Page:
3. Incentives are (still) superpowers

Identify and understand the flow of incentives including those that relate to financial benefits, control and status (in and across organisations, industries and governments). The conclusion might be that your company and brand should attempt market entry independent of a local partner. I would be surprised if that was the consistent conclusion.

4. Quality wins

While cost is still an important factor of closing deals, some countries in Asia can present a quality premium. This is particularly relevant to a number of countries including but not limited to Singapore, Australia and New Zealand. This is largely due to the standards and regulations that companies need to adhere to in their home countries.

5. Optimising for language isn’t enough

Language is an expression of culture. And culture is complex. The best illustration of this is to consider any language you are familiar with. Each one (including English) contains different dialects and while translation software is improving, creating a language-specific version of a product in and of itself won’t cut it. Because more often than not, it will miss important cultural cues.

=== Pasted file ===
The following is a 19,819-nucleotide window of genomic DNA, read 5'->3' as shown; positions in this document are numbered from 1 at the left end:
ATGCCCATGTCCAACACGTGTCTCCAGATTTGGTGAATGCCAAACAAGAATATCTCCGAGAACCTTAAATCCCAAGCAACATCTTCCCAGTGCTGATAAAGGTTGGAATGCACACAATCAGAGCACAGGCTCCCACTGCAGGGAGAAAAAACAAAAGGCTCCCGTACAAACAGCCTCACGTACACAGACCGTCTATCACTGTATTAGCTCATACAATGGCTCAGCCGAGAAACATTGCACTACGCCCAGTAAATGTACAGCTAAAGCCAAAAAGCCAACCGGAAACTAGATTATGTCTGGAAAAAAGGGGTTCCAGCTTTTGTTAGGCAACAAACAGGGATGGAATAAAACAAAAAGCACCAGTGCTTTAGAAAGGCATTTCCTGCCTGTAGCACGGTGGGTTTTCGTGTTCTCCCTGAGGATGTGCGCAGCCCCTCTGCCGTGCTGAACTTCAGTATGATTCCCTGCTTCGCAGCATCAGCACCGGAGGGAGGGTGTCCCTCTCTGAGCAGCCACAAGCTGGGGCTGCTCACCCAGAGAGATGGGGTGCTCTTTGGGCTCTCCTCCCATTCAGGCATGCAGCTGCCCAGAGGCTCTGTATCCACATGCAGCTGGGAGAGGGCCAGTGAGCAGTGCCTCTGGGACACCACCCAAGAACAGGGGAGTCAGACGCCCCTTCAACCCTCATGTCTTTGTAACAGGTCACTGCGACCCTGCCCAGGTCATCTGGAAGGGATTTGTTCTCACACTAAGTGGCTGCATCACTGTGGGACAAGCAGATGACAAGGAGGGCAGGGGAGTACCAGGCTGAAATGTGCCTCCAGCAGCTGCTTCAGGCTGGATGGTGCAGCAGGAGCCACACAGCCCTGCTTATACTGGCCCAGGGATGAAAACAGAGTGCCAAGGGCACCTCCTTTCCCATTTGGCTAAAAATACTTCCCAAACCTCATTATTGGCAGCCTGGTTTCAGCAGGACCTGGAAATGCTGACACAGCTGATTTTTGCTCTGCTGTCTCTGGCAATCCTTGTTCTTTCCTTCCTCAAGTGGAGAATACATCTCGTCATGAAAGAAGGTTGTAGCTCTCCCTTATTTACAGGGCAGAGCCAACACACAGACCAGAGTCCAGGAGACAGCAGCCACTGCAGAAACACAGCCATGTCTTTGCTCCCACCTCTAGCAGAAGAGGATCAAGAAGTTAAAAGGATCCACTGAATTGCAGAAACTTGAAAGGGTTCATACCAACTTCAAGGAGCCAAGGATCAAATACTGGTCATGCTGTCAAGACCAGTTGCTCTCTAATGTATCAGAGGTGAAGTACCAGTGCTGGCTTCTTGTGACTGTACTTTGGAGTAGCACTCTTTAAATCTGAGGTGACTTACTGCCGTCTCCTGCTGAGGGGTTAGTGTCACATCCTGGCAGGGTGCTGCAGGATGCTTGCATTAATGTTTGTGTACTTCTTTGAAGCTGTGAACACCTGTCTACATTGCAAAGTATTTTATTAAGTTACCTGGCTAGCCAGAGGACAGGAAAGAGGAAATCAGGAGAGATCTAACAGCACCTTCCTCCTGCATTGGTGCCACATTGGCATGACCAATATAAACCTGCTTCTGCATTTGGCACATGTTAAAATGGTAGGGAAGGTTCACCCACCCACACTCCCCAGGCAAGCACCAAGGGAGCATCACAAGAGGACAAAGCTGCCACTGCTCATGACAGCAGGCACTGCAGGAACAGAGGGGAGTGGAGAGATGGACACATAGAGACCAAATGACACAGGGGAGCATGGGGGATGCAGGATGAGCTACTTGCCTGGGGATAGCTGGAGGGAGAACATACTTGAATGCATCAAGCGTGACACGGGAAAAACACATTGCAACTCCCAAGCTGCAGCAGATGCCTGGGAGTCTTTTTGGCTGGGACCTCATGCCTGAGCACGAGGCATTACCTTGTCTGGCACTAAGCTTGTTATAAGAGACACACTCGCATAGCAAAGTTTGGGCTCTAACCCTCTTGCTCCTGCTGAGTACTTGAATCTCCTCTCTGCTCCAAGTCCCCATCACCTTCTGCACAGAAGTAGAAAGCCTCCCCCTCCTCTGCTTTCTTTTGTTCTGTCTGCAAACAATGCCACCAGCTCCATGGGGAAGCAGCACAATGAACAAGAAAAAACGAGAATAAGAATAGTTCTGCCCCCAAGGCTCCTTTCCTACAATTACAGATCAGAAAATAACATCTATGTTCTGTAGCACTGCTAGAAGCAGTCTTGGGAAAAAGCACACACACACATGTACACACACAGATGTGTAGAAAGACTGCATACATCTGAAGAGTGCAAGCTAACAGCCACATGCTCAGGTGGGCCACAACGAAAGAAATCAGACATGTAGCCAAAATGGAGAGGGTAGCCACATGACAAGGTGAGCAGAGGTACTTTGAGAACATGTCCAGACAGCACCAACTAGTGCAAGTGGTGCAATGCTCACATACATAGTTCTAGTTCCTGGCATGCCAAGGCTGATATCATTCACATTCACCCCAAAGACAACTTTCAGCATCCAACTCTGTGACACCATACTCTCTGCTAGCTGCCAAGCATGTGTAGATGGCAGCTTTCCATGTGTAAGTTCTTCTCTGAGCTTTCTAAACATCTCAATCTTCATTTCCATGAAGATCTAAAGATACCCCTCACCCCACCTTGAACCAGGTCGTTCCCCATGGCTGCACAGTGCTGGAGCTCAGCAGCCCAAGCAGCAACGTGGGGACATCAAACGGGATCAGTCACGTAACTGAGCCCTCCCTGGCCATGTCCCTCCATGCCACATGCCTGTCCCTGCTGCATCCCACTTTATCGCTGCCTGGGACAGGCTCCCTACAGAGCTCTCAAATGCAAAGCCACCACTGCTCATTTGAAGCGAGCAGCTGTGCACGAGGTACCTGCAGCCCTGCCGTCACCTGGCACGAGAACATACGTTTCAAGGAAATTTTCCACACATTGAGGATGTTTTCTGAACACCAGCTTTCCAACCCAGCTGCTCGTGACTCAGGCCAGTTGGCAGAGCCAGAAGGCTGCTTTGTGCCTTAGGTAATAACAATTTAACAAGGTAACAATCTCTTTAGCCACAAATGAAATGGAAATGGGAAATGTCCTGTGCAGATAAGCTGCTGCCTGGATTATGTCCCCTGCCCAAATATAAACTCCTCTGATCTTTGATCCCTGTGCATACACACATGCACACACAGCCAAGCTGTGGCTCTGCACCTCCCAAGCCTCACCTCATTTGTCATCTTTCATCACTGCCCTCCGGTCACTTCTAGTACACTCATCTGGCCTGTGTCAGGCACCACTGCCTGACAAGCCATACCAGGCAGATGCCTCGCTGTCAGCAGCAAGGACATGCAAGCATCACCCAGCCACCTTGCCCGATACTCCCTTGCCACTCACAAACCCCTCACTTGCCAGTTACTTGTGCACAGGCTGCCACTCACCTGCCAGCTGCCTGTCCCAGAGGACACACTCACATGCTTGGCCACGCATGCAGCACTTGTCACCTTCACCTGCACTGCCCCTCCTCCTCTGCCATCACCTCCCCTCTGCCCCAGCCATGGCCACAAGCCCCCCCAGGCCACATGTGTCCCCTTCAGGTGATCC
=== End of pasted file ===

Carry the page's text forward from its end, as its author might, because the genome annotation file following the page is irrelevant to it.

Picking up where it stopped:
One Last Thing…

Up until the mid-2000’s many Asian-based companies, particularly those in consumer electronics, invested heavily in ‘westernising’ their brands to increase their appeal and capture market share. The rising consumption in many Asian nations and the opportunity this presents has meant that western brands don’t only have to create localisable brands, they need to compete with local incumbents.

So here’s the punchline: Identify and engage with the best possible partner(s) to learn and build compelling, localisable products. You could start by going it alone but experience tells me that would be a mistake.

Phil Hayes-St Clair is a serial entrepreneur. He writes about startup growth each week on his blog and makes the Founder To Founder podcast.